path: root/Makefile
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authorJeff King <>2020-09-24 19:21:11 (GMT)
committerJunio C Hamano <>2020-09-24 19:30:09 (GMT)
commitc578e29ba0791041ad7fabf1166dd6f7e7f26d1f (patch)
tree03b7acd97525643e44a2d23abbc3e759223822d4 /Makefile
parent47ae905ffb98cc4d4fd90083da6bc8dab55d9ecc (diff)
bswap.h: drop unaligned loads
Our put_be32() routine and its variants (get_be32(), put_be64(), etc) has two implementations: on some platforms we cast memory in place and use nothl()/htonl(), which can cause unaligned memory access. And on others, we pick out the individual bytes using bitshifts. This introduces extra complexity, and sometimes causes compilers to generate warnings about type-punning. And it's not clear there's any performance advantage. This split goes back to 660231aa97 (block-sha1: support for architectures with memory alignment restrictions, 2009-08-12). The unaligned versions were part of the original block-sha1 code in d7c208a92e (Add new optimized C 'block-sha1' routines, 2009-08-05), which says it is: Based on the mozilla SHA1 routine, but doing the input data accesses a word at a time and with 'htonl()' instead of loading bytes and shifting. Back then, Linus provided timings versus the mozilla code which showed a 27% improvement: However, the unaligned loads were either not the useful part of that speedup, or perhaps compilers and processors have changed since then. Here are times for computing the sha1 of 4GB of random data, with and without -DNO_UNALIGNED_LOADS (and BLK_SHA1=1, of course). This is with gcc 10, -O2, and the processor is a Core i9-9880H. [stock] Benchmark #1: t/helper/test-tool sha1 <foo.rand Time (mean ± σ): 6.638 s ± 0.081 s [User: 6.269 s, System: 0.368 s] Range (min … max): 6.550 s … 6.841 s 10 runs [-DNO_UNALIGNED_LOADS] Benchmark #1: t/helper/test-tool sha1 <foo.rand Time (mean ± σ): 6.418 s ± 0.015 s [User: 6.058 s, System: 0.360 s] Range (min … max): 6.394 s … 6.447 s 10 runs And here's the same test run on an AMD A8-7600, using gcc 8. [stock] Benchmark #1: t/helper/test-tool sha1 <foo.rand Time (mean ± σ): 11.721 s ± 0.113 s [User: 10.761 s, System: 0.951 s] Range (min … max): 11.509 s … 11.861 s 10 runs [-DNO_UNALIGNED_LOADS] Benchmark #1: t/helper/test-tool sha1 <foo.rand Time (mean ± σ): 11.744 s ± 0.066 s [User: 10.807 s, System: 0.928 s] Range (min … max): 11.637 s … 11.863 s 10 runs So the unaligned loads don't seem to help much, and actually make things worse. It's possible there are platforms where they provide more benefit, but: - the non-x86 platforms for which we use this code are old and obscure (powerpc and s390). - the main caller that cares about performance is block-sha1. But these days it is rarely used anyway, in favor of sha1dc (which is already much slower, and nobody seems to have cared that much). Let's just drop unaligned versions entirely in the name of simplicity. Signed-off-by: Jeff King <> Signed-off-by: Junio C Hamano <>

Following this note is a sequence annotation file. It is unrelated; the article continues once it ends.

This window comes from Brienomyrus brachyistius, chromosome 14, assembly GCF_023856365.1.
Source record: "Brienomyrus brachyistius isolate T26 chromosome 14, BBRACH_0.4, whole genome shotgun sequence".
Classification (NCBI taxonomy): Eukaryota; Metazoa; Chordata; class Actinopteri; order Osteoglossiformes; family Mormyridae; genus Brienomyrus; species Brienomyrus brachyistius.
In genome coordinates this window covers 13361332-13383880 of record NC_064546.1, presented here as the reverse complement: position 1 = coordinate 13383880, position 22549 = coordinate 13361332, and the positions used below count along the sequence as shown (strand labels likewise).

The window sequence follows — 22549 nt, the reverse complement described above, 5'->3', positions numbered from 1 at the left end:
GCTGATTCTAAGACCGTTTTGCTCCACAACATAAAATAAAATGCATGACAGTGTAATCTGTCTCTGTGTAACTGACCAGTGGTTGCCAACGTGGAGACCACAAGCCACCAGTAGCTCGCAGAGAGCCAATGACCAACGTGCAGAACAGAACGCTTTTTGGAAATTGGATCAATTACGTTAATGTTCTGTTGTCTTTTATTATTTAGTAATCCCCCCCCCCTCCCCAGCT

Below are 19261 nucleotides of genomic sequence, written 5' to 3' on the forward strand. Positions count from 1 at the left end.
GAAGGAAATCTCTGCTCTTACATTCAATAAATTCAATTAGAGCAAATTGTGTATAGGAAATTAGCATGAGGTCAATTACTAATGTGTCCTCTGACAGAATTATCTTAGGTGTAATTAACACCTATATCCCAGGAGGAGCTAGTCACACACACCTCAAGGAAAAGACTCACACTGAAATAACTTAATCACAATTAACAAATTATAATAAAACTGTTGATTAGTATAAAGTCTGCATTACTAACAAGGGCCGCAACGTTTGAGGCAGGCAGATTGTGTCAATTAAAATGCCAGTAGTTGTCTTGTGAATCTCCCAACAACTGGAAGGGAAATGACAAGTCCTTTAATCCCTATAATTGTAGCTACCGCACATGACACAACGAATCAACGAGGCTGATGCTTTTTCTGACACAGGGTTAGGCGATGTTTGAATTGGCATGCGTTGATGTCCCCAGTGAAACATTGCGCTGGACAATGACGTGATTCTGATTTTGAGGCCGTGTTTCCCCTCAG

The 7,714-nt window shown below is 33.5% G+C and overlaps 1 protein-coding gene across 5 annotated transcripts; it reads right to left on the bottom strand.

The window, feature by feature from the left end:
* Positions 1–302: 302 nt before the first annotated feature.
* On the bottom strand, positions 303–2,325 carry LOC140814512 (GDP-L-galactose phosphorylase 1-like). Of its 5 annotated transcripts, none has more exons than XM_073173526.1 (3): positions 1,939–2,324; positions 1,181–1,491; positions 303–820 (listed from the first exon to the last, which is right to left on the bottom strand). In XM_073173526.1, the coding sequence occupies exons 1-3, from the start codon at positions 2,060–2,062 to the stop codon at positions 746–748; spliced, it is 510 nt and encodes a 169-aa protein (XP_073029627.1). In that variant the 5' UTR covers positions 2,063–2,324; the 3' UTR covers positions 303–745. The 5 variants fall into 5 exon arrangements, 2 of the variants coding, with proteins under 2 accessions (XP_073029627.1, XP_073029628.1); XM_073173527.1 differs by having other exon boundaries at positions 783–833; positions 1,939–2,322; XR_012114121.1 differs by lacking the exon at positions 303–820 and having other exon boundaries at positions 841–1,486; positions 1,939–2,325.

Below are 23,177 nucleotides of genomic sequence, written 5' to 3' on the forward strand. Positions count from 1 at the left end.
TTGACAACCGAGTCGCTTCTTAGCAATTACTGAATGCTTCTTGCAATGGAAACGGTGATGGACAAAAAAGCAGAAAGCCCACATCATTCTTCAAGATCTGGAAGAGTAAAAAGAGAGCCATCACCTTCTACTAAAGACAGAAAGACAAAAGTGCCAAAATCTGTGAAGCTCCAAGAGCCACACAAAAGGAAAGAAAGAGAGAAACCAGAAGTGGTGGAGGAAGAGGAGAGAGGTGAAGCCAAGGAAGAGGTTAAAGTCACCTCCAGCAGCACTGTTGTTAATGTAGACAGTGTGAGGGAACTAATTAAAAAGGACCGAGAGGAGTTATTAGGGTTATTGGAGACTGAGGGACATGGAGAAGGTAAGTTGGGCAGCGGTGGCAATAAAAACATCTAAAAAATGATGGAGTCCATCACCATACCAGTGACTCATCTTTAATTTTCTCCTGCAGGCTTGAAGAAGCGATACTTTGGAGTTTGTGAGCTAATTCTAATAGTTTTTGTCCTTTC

Diffstat (limited to 'Makefile')
1 files changed, 0 insertions, 1 deletions
diff --git a/Makefile b/Makefile
index 372139f..a8bedd4 100644
--- a/Makefile
+++ b/Makefile
@@ -1214,7 +1214,6 @@ SANITIZERS := $(foreach flag,$(subst $(comma),$(space),$(SANITIZE)),$(flag))
BASIC_CFLAGS += -fsanitize=$(SANITIZE) -fno-sanitize-recover=$(SANITIZE)
BASIC_CFLAGS += -fno-omit-frame-pointer
ifneq ($(filter undefined,$(SANITIZERS)),)
ifneq ($(filter leak,$(SANITIZERS)),)